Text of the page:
Other Marketing Collateral: Catalogs, flyers, brochures, circulars, coupons, postcards, newsletters and the like fall under this category.
Shock-and-Awe Package: This is for a targeted list of high potential prospects who have asked for information about your product or service. You can send them something that is so impressive that they might be more likely to want to engage further with you. The shock-and-awe package can include free samples of your product, educational material or other useful, related promotional items.
Yellow Letters: These are letters using yellow lined paper to give the impression of a personalized handwritten letter. This taps into the power of the personal touch.
Keeping Your Direct Mail Marketing Out of the Junk Pile
No matter which form of direct mail marketing you choose, consider these seven tips that can help your offer stand out from the junk mail a prospect may receive:
1. Be authentic.
You can avoid "salesy" messages that people can spot a mile away by gracefully and truthfully describing your offer.
2. Focus on the "why."
Use more of the available space to make it clear why your product or service will make the prospects' life better, whether it's adding beauty to their life or giving them the convenience or quality they want. What do your prospective customers want?
3. Provide information in nuggets.
Avoid dense paragraphs that may discourage reading.
4. Use plain, everyday language.
Instead of a mass market mailing mentality, think of your marketing piece as a one-on-one communication.
Think about crafting your content in straightforward language (i.e. the way people talk). You can write your script as though you are one person talking to another. This may make your marketing piece more easily accessible and give it a feel of transparency.
5. Think about design.
It's never really just a paper flyer or newsletter. Everything you put out is a reflection of your brand.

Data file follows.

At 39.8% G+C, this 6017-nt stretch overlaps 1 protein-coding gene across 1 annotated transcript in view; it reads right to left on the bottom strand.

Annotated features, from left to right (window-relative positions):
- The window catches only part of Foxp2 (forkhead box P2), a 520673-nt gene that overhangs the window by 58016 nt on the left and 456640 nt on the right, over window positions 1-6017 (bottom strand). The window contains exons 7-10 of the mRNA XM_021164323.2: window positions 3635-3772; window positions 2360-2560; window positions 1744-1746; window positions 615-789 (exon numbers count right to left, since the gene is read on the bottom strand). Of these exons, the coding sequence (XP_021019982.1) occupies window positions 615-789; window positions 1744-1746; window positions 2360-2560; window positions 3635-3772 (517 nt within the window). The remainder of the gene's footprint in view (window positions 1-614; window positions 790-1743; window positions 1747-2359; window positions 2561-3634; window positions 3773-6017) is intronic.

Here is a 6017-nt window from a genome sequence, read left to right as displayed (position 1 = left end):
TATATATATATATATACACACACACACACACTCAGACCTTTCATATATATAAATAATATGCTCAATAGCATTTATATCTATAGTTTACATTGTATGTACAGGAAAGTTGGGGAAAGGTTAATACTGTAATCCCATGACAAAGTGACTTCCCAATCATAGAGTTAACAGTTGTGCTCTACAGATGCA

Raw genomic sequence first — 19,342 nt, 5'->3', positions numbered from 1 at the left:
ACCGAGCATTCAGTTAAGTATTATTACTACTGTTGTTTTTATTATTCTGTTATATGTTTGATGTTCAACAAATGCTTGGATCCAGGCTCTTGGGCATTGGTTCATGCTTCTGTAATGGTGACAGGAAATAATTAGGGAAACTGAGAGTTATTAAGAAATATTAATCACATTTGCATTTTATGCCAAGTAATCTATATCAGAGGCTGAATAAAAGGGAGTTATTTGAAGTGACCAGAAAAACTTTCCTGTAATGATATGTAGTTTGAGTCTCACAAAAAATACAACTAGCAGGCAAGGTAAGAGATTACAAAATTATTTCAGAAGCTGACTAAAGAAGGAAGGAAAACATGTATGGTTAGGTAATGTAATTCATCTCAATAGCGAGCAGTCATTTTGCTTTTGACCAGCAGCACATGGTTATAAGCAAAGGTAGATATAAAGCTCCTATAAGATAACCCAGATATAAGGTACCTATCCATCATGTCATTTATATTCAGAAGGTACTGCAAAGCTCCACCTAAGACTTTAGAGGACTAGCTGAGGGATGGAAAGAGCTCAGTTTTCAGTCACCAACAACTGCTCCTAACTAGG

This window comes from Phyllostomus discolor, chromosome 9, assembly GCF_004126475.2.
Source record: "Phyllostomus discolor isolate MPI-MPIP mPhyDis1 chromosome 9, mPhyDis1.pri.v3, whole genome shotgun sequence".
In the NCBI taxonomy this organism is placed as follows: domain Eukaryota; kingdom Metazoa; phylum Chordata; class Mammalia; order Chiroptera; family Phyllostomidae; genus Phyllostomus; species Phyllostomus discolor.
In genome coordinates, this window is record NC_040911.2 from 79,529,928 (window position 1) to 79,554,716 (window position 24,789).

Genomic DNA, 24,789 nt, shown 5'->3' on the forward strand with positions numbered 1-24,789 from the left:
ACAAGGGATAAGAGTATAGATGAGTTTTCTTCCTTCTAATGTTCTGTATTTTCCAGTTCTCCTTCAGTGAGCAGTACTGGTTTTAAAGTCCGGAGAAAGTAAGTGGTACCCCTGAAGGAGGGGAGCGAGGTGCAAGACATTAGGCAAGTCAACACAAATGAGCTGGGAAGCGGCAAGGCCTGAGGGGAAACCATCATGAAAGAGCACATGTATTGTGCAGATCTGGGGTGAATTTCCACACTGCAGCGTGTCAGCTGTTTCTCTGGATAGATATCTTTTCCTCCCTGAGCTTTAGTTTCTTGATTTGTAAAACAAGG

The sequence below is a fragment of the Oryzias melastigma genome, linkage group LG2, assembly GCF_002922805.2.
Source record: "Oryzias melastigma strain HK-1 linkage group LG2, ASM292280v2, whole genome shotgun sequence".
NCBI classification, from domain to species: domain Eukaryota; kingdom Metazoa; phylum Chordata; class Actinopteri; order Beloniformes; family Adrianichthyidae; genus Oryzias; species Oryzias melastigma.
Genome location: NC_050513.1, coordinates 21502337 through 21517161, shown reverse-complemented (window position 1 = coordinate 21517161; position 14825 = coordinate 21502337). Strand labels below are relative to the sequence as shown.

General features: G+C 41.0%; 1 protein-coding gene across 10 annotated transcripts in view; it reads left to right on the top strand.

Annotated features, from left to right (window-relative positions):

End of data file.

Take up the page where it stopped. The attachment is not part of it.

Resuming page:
With that in mind, you can support your content with beautiful design that can help boost your credibility and engage the prospects' attention to your company.
If you don't have a budget to hire a professional designer, consider one of the many do-it-yourself options available today. To start you off, you can check out Canva's free online brochure, newsletter or coupon templates, as well as DesignBold and Fotojet's to name a few.
6. Make it personal.
If feasible, personalize your prospecting or promotional letter. Addressing your prospect by name may help you attract their attention. It also shows that you went the extra mile. In a "one-size-fits-all" world, personal touches can stand out.
7. Establish your credibility.
There's an old adage that we buy from people we trust. You can reinforce your credibility by adding personal touches such as:
- your photo,
- pictures of your team members,
- testimonials and a brief success story or two and
- logos or photos of satisfied clients. (You should get their permission to do so first.)
In short, let people know who the people behind the business are.
In our increasingly digitized world, direct mail marketing seems to have staying power. It may help your business to include this form of marketing as part of your well-rounded marketing approach.
Read more articles on marketing & sales.